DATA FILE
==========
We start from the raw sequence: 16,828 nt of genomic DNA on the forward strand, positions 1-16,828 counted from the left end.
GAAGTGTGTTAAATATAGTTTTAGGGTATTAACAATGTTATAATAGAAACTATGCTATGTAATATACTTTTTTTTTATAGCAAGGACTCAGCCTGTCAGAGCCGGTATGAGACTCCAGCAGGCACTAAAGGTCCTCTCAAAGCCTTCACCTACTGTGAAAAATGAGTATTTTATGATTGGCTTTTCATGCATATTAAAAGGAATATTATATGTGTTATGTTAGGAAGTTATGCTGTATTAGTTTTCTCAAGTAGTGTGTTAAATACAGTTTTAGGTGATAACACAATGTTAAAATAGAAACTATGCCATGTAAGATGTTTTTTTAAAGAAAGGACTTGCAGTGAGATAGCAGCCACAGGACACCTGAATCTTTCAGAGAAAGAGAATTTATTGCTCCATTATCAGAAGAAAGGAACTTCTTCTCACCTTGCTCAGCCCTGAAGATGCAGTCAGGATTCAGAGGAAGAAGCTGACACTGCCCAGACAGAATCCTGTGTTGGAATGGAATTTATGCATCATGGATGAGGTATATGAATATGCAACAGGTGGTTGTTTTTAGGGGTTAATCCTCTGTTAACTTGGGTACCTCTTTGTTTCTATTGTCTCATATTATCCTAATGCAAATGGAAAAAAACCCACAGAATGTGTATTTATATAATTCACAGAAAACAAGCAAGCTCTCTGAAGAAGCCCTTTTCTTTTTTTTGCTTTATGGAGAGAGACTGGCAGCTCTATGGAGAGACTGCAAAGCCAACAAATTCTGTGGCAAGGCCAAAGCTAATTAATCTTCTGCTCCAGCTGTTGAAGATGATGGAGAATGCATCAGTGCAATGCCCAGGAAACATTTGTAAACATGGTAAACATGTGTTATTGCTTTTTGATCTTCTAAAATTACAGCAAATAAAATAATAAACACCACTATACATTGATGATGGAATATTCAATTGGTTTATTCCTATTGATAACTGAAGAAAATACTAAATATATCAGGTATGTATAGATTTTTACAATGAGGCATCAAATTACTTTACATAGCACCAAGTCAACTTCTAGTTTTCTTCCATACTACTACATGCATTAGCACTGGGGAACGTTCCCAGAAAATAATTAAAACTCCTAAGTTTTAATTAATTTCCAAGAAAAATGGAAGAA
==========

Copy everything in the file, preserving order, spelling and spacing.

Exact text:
We start from the raw sequence: 16,828 nt of genomic DNA on the forward strand, positions 1-16,828 counted from the left end.
GAAGTGTGTTAAATATAGTTTTAGGGTATTAACAATGTTATAATAGAAACTATGCTATGTAATATACTTTTTTTTTATAGCAAGGACTCAGCCTGTCAGAGCCGGTATGAGACTCCAGCAGGCACTAAAGGTCCTCTCAAAGCCTTCACCTACTGTGAAAAATGAGTATTTTATGATTGGCTTTTCATGCATATTAAAAGGAATATTATATGTGTTATGTTAGGAAGTTATGCTGTATTAGTTTTCTCAAGTAGTGTGTTAAATACAGTTTTAGGTGATAACACAATGTTAAAATAGAAACTATGCCATGTAAGATGTTTTTTTAAAGAAAGGACTTGCAGTGAGATAGCAGCCACAGGACACCTGAATCTTTCAGAGAAAGAGAATTTATTGCTCCATTATCAGAAGAAAGGAACTTCTTCTCACCTTGCTCAGCCCTGAAGATGCAGTCAGGATTCAGAGGAAGAAGCTGACACTGCCCAGACAGAATCCTGTGTTGGAATGGAATTTATGCATCATGGATGAGGTATATGAATATGCAACAGGTGGTTGTTTTTAGGGGTTAATCCTCTGTTAACTTGGGTACCTCTTTGTTTCTATTGTCTCATATTATCCTAATGCAAATGGAAAAAAACCCACAGAATGTGTATTTATATAATTCACAGAAAACAAGCAAGCTCTCTGAAGAAGCCCTTTTCTTTTTTTTGCTTTATGGAGAGAGACTGGCAGCTCTATGGAGAGACTGCAAAGCCAACAAATTCTGTGGCAAGGCCAAAGCTAATTAATCTTCTGCTCCAGCTGTTGAAGATGATGGAGAATGCATCAGTGCAATGCCCAGGAAACATTTGTAAACATGGTAAACATGTGTTATTGCTTTTTGATCTTCTAAAATTACAGCAAATAAAATAATAAACACCACTATACATTGATGATGGAATATTCAATTGGTTTATTCCTATTGATAACTGAAGAAAATACTAAATATATCAGGTATGTATAGATTTTTACAATGAGGCATCAAATTACTTTACATAGCACCAAGTCAACTTCTAGTTTTCTTCCATACTACTACATGCATTAGCACTGGGGAACGTTCCCAGAAAATAATTAAAACTCCTAAGTTTTAATTAATTTCCAAGAAAAATGGAAGAA